It is not known if PROCYSBI is safe and effective in children under 6 years of age.

Who should not take PROCYSBI?

Do not take PROCYSBI if you are allergic to penicillamine.

What should I tell my doctor before taking PROCYSBI?

Before you take PROCYSBI, tell your doctor if you:

  • have a skin rash or bone problems
  • have a history of seizures, exhaustion, sleepiness, depression, or other nervous system problems
  • have or have had stomach or bowel (intestinal) problems including ulcers or bleeding
  • have liver or blood problems
  • are pregnant or plan to become pregnant. It is not known if PROCYSBI will harm your unborn baby. Tell your doctor right away if you think that you are pregnant. Talk with your doctor about the benefits and risks of taking PROCYSBI during pregnancy.
  • are breastfeeding or plan to breastfeed. You should not breastfeed during treatment with PROCYSBI. Talk with your doctor about the best way to feed your baby if you take PROCYSBI.

Tell your doctor about all medicines that you take, including prescription and over-the-counter medicines, vitamins, and herbal supplements.

Know the medicines you take. Keep a list of them to show your doctor and pharmacist when you get a new medicine.

How should I take PROCYSBI?

  • Take PROCYSBI exactly as your doctor tells you to.
  • Your doctor may start you on a low dose of PROCYSBI and slowly increase your dose to help avoid side-effects, especially if you have not taken a medicine that contains cysteamine bitartrate before.
  • Do not change your dose of PROCYSBI unless your doctor tells you to.
  • PROCYSBI is usually taken 2 times each day, every 12 hours.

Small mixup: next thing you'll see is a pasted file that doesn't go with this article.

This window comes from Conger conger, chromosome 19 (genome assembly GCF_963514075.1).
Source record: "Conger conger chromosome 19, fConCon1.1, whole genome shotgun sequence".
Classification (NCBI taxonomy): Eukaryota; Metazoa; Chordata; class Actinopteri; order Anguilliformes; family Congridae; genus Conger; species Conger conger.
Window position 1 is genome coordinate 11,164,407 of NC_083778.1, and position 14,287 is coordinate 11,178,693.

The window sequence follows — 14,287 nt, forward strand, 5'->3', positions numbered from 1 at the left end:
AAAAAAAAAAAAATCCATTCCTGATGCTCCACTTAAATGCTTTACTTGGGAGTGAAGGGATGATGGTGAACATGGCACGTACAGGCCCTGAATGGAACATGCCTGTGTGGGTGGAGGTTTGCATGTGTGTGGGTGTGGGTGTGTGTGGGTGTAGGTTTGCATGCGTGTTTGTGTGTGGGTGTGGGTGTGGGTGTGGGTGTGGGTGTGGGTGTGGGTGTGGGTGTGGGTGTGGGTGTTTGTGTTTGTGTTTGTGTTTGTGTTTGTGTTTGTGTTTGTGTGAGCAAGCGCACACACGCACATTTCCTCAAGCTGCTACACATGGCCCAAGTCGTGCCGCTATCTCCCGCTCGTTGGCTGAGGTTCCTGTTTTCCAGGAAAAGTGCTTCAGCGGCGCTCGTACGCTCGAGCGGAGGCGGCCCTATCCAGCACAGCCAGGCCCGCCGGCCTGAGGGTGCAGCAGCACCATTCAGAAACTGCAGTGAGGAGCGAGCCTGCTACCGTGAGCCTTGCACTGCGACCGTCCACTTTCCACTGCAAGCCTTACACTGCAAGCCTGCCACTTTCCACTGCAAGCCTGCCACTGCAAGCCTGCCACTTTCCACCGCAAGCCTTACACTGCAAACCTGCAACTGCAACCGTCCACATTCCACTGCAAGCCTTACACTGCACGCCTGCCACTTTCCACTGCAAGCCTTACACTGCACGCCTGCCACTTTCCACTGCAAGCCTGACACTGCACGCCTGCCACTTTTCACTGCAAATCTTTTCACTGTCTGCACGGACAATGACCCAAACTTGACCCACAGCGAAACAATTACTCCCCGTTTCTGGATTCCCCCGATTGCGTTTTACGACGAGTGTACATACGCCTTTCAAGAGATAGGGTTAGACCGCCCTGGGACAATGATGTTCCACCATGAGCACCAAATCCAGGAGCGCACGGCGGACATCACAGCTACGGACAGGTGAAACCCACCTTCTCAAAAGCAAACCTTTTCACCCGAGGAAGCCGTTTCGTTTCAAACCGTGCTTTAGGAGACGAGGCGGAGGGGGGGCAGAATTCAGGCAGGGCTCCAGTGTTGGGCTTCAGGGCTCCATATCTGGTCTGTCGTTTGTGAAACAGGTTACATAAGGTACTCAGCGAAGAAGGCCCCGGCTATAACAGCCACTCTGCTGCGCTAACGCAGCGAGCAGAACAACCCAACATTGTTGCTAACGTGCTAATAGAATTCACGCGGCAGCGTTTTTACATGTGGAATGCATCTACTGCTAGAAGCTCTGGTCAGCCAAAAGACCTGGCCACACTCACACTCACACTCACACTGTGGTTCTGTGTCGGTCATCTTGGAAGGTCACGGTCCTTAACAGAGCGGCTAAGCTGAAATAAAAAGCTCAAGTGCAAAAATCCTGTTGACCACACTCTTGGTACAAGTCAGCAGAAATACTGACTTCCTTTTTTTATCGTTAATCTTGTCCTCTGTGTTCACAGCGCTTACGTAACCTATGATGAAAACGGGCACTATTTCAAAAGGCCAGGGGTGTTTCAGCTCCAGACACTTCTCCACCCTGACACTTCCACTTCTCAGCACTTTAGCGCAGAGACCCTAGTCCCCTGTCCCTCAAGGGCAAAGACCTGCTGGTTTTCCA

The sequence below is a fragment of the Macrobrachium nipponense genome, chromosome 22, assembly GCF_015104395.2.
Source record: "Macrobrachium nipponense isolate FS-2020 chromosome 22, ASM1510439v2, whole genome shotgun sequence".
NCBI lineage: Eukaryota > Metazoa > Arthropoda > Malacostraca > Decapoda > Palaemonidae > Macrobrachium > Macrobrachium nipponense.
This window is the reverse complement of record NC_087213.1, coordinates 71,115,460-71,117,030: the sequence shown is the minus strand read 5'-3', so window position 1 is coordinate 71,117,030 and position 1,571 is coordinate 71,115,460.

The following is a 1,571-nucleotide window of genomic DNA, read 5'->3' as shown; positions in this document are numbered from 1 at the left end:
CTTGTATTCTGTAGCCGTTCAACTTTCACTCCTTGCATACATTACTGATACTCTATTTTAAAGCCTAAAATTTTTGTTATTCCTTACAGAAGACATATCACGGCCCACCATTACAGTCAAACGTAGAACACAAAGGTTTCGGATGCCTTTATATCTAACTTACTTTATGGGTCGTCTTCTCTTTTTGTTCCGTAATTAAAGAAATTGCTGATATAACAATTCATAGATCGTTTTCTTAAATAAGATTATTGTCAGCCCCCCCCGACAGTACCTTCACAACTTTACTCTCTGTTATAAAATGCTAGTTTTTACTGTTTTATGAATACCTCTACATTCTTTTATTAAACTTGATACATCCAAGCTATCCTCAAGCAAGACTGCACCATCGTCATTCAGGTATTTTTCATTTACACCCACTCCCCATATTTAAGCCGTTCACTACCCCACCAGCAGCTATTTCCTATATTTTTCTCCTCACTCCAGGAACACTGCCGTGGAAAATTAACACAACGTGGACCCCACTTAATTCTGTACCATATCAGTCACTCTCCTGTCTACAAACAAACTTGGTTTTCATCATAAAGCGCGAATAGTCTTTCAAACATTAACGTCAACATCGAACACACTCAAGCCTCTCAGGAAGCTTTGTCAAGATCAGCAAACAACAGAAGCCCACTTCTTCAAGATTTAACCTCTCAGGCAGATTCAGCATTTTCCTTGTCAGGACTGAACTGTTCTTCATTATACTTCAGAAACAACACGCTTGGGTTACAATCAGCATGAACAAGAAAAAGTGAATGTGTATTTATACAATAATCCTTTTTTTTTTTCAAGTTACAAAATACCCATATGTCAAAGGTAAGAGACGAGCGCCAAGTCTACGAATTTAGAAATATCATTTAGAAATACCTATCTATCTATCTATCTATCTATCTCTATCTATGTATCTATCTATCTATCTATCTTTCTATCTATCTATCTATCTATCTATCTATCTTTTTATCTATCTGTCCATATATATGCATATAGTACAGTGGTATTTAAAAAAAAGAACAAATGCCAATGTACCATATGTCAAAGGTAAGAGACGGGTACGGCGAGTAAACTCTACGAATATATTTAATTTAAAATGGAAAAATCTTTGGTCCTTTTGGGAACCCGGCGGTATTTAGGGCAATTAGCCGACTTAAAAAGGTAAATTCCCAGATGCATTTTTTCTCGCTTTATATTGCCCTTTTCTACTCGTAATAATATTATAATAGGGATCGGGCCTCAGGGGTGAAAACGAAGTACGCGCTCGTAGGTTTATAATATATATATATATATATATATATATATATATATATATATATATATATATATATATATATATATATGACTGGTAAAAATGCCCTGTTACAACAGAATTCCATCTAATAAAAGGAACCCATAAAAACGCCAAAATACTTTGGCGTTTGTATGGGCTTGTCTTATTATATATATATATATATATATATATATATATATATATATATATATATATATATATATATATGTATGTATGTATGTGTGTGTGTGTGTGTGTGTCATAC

• Take PROCYSBI the same way each time, either without eating or with a small amount of food, as follows:
    • If you take PROCYSBI without eating, take PROCYSBI at least 30 minutes before you eat or at least 2 hours after you eat.
    • If you are not able to take PROCYSBI without eating, you can eat a small amount of food (½ cup) between 1 hour before you take PROCYSBI to 1 hour after you take it.
    • Avoid eating foods that are high in fat close to the time that you will take a dose of PROCYSBI.
  • Talk to your doctor or pharmacist if you have questions about how to take PROCYSBI.
  • Swallow PROCYSBI capsules whole.
  • Do not crush or chew PROCYSBI or the capsule contents.
  • If you cannot swallow the whole capsule, you can open it and take the capsule contents with certain foods and juices. PROCYSBI can also be given through a gastrostomy tube, 12 French or larger.

Taking PROCYSBI with certain foods:

You can only use applesauce or berry jelly.

  • Open the capsule.
  • Sprinkle the granules on 4 ounces (½ cup) of applesauce or berry jelly. Swallow mixture within 30 minutes.